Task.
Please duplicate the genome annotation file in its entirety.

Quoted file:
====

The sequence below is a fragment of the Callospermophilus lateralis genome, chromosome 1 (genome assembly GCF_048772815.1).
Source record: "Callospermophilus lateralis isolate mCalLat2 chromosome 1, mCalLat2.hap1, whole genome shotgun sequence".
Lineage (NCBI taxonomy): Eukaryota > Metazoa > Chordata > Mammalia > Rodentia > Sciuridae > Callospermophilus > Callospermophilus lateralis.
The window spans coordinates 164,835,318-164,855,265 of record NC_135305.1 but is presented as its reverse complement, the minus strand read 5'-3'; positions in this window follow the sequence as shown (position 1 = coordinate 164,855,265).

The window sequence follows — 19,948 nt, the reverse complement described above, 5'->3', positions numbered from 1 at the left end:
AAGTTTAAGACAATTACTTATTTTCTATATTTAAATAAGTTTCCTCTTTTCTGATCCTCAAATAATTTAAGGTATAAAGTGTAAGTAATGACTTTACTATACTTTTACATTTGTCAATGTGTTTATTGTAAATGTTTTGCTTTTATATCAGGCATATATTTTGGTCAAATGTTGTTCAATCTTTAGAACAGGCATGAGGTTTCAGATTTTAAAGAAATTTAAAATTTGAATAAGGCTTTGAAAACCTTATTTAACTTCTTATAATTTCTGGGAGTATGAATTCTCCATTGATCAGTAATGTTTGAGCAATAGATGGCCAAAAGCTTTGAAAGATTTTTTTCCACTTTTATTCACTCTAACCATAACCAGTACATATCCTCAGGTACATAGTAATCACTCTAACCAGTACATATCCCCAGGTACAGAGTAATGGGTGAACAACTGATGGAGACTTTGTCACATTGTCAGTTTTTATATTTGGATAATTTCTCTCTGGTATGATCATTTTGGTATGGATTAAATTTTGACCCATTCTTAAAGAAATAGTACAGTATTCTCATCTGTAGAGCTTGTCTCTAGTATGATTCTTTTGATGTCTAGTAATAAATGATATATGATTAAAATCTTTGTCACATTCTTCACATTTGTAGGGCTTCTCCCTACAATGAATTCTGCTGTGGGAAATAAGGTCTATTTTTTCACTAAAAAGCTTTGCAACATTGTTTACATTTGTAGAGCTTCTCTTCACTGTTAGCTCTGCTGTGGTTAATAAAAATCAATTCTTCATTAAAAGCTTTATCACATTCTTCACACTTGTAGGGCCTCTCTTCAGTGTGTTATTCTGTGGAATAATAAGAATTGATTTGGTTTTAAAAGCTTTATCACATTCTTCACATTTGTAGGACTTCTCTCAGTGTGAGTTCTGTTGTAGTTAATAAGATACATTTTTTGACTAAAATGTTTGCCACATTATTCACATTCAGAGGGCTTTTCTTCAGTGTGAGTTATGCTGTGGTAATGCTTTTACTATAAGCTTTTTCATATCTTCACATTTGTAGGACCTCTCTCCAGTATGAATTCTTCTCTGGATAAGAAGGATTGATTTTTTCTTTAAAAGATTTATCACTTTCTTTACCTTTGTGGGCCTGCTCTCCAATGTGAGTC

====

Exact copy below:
The sequence below is a fragment of the Callospermophilus lateralis genome, chromosome 1 (genome assembly GCF_048772815.1).
Source record: "Callospermophilus lateralis isolate mCalLat2 chromosome 1, mCalLat2.hap1, whole genome shotgun sequence".
Lineage (NCBI taxonomy): Eukaryota > Metazoa > Chordata > Mammalia > Rodentia > Sciuridae > Callospermophilus > Callospermophilus lateralis.
The window spans coordinates 164,835,318-164,855,265 of record NC_135305.1 but is presented as its reverse complement, the minus strand read 5'-3'; positions in this window follow the sequence as shown (position 1 = coordinate 164,855,265).

The window sequence follows — 19,948 nt, the reverse complement described above, 5'->3', positions numbered from 1 at the left end:
AAGTTTAAGACAATTACTTATTTTCTATATTTAAATAAGTTTCCTCTTTTCTGATCCTCAAATAATTTAAGGTATAAAGTGTAAGTAATGACTTTACTATACTTTTACATTTGTCAATGTGTTTATTGTAAATGTTTTGCTTTTATATCAGGCATATATTTTGGTCAAATGTTGTTCAATCTTTAGAACAGGCATGAGGTTTCAGATTTTAAAGAAATTTAAAATTTGAATAAGGCTTTGAAAACCTTATTTAACTTCTTATAATTTCTGGGAGTATGAATTCTCCATTGATCAGTAATGTTTGAGCAATAGATGGCCAAAAGCTTTGAAAGATTTTTTTCCACTTTTATTCACTCTAACCATAACCAGTACATATCCTCAGGTACATAGTAATCACTCTAACCAGTACATATCCCCAGGTACAGAGTAATGGGTGAACAACTGATGGAGACTTTGTCACATTGTCAGTTTTTATATTTGGATAATTTCTCTCTGGTATGATCATTTTGGTATGGATTAAATTTTGACCCATTCTTAAAGAAATAGTACAGTATTCTCATCTGTAGAGCTTGTCTCTAGTATGATTCTTTTGATGTCTAGTAATAAATGATATATGATTAAAATCTTTGTCACATTCTTCACATTTGTAGGGCTTCTCCCTACAATGAATTCTGCTGTGGGAAATAAGGTCTATTTTTTCACTAAAAAGCTTTGCAACATTGTTTACATTTGTAGAGCTTCTCTTCACTGTTAGCTCTGCTGTGGTTAATAAAAATCAATTCTTCATTAAAAGCTTTATCACATTCTTCACACTTGTAGGGCCTCTCTTCAGTGTGTTATTCTGTGGAATAATAAGAATTGATTTGGTTTTAAAAGCTTTATCACATTCTTCACATTTGTAGGACTTCTCTCAGTGTGAGTTCTGTTGTAGTTAATAAGATACATTTTTTGACTAAAATGTTTGCCACATTATTCACATTCAGAGGGCTTTTCTTCAGTGTGAGTTATGCTGTGGTAATGCTTTTACTATAAGCTTTTTCATATCTTCACATTTGTAGGACCTCTCTCCAGTATGAATTCTTCTCTGGATAAGAAGGATTGATTTTTTCTTTAAAAGATTTATCACTTTCTTTACCTTTGTGGGCCTGCTCTCCAATGTGAGTC